Photo Essay: Yellowstone’s Grand Prismatic Spring
We’ve feasted our eyes on a great variety of beautiful landscapes in our travels, but nothing has come close to approaching the highly unusual Grand Prismatic Spring in Yellowstone National Park.
Yellowstone National Park’s Grand Prismatic Spring is the largest hot spring in the United States, and measures a whopping 250 x 380 feet. The hot spring sets on a wide mound among a small collection of mammoth-sized springs in what is called the Midway Geyser Basin.
As you can see in our photograph, steam shrouds the hot spring giving off a somewhat eerie blue/orange glow. The edge of the spring is effervescent giving the appearance that the water is boiling temperature. However, temperatures hover around 147 – 188°F.
Rudyard Kipling famously called this geyser basin “Hell’s Half Acre”
According to the Yellowstone National Park website, Rudyard Kipling visited Yellowstone in 1889 and immortalized this basin by referring to it as “Hell’s Half Acre”. Even today, it is still recognized by that name.
To get to the Grand Prismatic Spring, you must first pass along a wooden boardwalk that frequently disappears in a blanket of steam from the surrounding hot springs.
With a little patience, the steam will begin to clear and allow you to again make your way up to the Grand Prismatic Spring.
Here, I caught a young photographer wildly snapping photographs with the steam glowing blue and orange behind her.
As we approached the same spot as the young photographer above, this is what we saw…
and as we moved along the edge and caught the sun’s light at different angles, the colors become even more vibrant.
“The vivid colors in the spring are the result of pigmented bacteria in the microbial mats that grow around the edges of the mineral-rich water. The bacteria produce colors ranging from green to red; the amount of color in the microbial mats depends on the ratio of chlorophyll to carotenoids and on the temperature of the water which favors one bacterium over another. In the summer, the mats tend to be orange and red, whereas in the winter the mats are usually dark green. The center of the pool is sterile due to extreme heat.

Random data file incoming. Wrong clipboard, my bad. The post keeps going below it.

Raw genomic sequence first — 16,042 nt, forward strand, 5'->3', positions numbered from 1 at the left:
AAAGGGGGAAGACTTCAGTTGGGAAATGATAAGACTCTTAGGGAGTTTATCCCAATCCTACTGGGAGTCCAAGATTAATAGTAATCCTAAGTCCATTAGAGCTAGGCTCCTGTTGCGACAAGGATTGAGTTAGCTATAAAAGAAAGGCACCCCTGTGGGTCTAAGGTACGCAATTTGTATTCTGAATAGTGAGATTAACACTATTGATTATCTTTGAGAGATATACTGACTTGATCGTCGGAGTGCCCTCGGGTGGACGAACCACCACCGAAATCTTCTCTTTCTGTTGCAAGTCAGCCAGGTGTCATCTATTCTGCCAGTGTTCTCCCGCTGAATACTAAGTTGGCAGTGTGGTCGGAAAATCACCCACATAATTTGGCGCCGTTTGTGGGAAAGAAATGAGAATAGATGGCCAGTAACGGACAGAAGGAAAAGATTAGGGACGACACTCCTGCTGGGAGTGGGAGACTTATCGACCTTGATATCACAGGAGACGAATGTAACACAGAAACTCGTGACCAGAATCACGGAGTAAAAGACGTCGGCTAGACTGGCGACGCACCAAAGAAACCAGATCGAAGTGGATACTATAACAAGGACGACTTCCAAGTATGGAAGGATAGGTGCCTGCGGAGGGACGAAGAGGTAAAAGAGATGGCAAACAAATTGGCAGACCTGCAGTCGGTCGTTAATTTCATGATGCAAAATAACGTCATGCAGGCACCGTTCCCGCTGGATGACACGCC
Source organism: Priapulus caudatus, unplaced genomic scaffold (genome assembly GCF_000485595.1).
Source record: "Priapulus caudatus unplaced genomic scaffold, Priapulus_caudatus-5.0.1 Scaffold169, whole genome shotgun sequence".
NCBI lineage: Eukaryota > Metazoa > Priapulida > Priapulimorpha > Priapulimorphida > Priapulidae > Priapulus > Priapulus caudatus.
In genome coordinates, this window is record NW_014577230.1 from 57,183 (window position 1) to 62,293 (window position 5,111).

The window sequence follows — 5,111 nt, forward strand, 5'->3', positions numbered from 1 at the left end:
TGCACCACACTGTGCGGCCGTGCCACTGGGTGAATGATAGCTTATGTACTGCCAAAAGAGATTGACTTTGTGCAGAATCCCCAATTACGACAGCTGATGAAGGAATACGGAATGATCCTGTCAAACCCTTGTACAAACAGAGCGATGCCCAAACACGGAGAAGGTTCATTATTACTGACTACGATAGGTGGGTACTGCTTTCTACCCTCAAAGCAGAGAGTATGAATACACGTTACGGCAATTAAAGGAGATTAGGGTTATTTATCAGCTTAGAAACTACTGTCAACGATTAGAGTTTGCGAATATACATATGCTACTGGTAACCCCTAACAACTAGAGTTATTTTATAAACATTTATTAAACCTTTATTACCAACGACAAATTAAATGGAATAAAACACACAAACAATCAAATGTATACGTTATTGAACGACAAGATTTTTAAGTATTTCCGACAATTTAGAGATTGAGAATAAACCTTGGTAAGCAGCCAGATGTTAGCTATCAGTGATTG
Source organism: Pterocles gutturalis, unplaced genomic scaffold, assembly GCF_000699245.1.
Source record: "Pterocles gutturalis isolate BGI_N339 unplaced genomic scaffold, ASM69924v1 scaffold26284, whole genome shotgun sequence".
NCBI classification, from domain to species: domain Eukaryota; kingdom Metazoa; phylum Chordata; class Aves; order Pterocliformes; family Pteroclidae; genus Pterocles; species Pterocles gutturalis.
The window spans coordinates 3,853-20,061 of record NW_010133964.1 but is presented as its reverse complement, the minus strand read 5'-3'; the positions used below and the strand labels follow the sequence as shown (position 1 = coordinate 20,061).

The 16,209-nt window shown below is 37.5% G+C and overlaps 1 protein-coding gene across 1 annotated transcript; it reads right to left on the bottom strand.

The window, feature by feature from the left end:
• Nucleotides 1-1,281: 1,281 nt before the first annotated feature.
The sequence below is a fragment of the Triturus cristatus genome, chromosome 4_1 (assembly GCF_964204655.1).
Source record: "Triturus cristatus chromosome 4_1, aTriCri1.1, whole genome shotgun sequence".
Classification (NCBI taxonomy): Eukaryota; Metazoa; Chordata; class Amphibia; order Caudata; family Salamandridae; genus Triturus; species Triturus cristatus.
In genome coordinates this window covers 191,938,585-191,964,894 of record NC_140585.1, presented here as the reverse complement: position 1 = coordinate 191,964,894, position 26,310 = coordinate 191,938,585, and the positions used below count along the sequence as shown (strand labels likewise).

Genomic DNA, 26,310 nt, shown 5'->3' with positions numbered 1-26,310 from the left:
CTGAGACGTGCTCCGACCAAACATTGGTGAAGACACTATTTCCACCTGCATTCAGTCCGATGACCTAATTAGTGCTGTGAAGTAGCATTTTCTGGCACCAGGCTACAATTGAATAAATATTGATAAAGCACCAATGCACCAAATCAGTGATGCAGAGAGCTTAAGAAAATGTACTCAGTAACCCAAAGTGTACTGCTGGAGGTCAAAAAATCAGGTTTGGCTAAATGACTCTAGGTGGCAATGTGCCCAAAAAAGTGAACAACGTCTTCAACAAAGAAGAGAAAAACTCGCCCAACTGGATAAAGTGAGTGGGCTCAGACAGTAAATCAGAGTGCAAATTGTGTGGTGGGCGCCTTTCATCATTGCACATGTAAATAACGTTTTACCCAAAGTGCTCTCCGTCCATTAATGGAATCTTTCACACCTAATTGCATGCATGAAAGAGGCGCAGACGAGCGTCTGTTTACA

The deep blue color of the water in the center of the pool results from the intrinsic blue color of water, itself the result of water’s selective absorption of red wavelengths of visible light. Though this effect is responsible for making all large bodies of water blue, it is particularly intense in Grand Prismatic Spring because of the high purity and depth of the water in the middle of the spring.” (via Wikipedia)
As a travel photographer, the Grand Prismatic Spring provided me with scores of cherished photographs and an experience that will not soon be forgotten.
As you’re bound to hear from me over and over, you must visit Yellowstone National Park. And when you do, for heaven’s sake, don’t miss the Grand Prismatic Spring!
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